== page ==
OMAHA, Neb. (WOWT) – If you live in an apartment complex or multi-family unit and an appliance breaks, or your HVAC goes out, you’re likely going to call the maintenance team at your facility.
But these days, those workers are hard to come by.
“The need is greater than we’ve ever seen,” says Rhonda Pederson, the Executive Director of the Apartment Association of Nebraska.
Part of the issue lies in the number of apartment complexes that are going up across the state, but Pederson says they’re necessary.
“Last year when we spoke, we talked about needing approximately 2,000 units to come online annually just to meet demand, and I believe that that number is actually on the low side, I think that if we were looking around 3,000 unites around the state to come online annually I think they could easily be absorbed.”
With those complexes comes the need for employees to help run them.
“Most apartment communities currently are looking for leasing staff, property managers, regional managers, and of course maintenance technicians and maintenance supervisors,” she says. “One thing that I was continuously hearing from our members was the need that we just need trained maintenance technicians coming on board.”
“Right now, there are enough openings, positions, vacancies for maintenance technicians for existing complexes so as new ones go up we don’t have enough technicians to fill the need,” says Chuck Ketchum, who has been a multi-family maintenance worker for 25 years.
“There were years ago that I could turn around and bump into a fella that does maintenance, now I could turn around and throw a stone and not hit a person that does maintenance,” Ketchum adds.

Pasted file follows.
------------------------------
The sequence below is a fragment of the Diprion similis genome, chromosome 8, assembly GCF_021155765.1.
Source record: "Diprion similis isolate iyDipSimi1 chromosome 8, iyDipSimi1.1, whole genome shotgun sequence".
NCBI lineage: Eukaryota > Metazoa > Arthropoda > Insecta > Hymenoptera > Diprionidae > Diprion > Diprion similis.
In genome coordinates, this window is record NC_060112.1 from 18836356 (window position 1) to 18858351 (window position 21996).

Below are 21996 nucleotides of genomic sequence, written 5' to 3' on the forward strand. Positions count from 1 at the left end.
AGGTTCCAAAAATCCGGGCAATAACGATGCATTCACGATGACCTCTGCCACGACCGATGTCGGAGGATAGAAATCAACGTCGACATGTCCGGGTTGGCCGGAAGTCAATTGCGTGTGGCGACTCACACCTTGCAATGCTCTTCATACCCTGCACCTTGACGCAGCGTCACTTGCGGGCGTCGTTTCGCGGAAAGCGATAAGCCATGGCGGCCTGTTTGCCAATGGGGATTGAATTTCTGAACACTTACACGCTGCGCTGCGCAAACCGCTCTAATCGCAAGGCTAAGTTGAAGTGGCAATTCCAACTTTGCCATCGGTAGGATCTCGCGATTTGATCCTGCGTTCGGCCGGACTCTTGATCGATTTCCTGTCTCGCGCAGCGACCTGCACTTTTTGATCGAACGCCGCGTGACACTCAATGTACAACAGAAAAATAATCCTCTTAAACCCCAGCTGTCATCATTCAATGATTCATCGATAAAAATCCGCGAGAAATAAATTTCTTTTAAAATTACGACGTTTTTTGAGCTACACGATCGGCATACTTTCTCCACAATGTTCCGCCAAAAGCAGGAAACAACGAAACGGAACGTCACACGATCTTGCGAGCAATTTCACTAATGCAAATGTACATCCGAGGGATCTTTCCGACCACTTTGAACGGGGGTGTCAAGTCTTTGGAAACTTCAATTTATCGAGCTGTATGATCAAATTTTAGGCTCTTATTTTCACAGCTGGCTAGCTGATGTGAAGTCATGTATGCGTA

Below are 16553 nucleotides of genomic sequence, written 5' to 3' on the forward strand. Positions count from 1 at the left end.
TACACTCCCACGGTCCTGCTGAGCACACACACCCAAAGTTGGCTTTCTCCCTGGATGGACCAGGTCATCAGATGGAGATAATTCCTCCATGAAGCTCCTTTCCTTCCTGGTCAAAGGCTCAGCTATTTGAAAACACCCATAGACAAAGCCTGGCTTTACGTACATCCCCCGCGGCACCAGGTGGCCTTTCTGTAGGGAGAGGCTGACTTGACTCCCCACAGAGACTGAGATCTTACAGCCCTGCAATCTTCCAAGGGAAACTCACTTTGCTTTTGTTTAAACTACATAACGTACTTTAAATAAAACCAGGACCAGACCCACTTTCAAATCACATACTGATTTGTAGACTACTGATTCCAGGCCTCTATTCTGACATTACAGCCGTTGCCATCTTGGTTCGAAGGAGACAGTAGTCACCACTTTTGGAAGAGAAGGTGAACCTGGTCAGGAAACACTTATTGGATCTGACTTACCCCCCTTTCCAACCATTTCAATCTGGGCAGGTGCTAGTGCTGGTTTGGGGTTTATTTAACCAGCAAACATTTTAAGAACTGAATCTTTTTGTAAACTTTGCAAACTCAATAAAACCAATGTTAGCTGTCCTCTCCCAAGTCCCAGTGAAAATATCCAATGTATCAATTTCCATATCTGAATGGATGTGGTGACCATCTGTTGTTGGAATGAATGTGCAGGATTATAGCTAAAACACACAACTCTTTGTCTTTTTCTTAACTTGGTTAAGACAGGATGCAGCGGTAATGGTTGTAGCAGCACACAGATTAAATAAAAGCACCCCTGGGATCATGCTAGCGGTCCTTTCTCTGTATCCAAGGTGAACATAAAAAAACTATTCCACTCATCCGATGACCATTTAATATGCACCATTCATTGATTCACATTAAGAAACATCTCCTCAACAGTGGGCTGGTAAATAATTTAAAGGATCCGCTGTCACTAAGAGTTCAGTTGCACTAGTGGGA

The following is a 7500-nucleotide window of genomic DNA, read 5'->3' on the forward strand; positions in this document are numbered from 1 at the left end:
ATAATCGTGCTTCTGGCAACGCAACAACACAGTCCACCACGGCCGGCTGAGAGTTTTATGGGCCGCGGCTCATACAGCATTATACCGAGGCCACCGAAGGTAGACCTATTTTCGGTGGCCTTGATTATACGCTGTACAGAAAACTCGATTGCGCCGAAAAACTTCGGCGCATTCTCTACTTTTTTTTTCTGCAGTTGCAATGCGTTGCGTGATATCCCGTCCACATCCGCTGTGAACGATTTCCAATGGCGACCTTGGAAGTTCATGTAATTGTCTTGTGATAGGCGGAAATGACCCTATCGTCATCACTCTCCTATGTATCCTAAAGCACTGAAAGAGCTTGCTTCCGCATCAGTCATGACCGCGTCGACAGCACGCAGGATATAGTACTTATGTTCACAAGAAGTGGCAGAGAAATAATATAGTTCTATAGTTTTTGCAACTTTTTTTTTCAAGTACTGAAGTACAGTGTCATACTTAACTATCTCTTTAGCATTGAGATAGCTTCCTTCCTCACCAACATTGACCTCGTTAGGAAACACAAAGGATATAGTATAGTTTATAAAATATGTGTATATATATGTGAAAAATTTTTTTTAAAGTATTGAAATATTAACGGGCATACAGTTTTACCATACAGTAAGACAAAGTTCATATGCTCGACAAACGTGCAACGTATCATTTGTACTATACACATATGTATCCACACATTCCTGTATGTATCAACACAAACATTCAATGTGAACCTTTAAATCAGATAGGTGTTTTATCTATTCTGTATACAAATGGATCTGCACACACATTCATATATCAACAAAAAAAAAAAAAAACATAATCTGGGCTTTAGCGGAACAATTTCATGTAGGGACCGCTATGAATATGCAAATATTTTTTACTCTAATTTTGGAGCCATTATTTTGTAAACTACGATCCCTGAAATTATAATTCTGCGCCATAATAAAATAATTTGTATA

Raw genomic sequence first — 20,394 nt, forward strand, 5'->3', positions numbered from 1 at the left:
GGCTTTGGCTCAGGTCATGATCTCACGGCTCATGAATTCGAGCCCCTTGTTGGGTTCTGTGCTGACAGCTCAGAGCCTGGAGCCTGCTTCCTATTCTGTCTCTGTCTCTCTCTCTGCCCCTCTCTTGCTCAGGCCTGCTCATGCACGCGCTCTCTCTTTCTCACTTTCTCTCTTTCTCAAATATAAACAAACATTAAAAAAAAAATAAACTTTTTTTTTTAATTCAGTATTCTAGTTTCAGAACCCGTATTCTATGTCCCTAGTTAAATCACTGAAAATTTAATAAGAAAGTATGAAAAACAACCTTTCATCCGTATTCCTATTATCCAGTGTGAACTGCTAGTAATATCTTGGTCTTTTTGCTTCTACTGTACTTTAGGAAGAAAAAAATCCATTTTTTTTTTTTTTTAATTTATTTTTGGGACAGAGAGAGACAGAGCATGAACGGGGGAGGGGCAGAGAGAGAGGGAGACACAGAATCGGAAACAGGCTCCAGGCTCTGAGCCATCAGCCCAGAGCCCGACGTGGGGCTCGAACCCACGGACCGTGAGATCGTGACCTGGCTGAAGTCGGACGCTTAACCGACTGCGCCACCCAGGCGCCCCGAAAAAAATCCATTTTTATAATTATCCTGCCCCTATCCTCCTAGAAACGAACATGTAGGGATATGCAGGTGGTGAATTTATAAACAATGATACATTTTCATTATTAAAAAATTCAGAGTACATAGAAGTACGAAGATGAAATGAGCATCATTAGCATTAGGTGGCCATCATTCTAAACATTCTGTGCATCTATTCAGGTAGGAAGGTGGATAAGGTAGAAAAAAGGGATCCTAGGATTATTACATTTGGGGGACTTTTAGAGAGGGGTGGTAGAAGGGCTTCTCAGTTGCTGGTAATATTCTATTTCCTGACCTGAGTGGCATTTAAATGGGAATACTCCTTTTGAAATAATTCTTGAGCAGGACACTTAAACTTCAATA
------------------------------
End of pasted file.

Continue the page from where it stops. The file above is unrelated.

To combat the shortage of workers, Pederson and Ketchum helped start the Nebraska Maintenance Academy.
“It’s a program designed to instruct folks to the beginnings and basics of multi-family maintenance, your basic carpentries, plumbing electrical, HVAC, appliance, and at the end of the program have them gain full employment for a long term career,” Ketchum says.
The program last 12 weeks and at most costs $4,500.
However, students have the ability to make money while learning. In the mornings, students are in the classroom with Ketchum. In the afternoons, they’re on-site with maintenance workers at complexes learning and helping, getting paid for their work.
“We’ve got a current class just about to graduate in the next two days, and everybody’s got a job offer. They all have a job,” Ketchum says.
“I have usually around 15 to 20 apartment communities looking for graduates from our program so we just keep a waitlist running,” Pederson says. “We’re also receiving phone calls from nonmembers and then people outside of multi-family industry so hotels and corporate units are looking for tech as well.”
“The need is great. I think if we had 100 applicants come through the Nebraska Maintenance Academy program, we could easily help them to find jobs in our state.”
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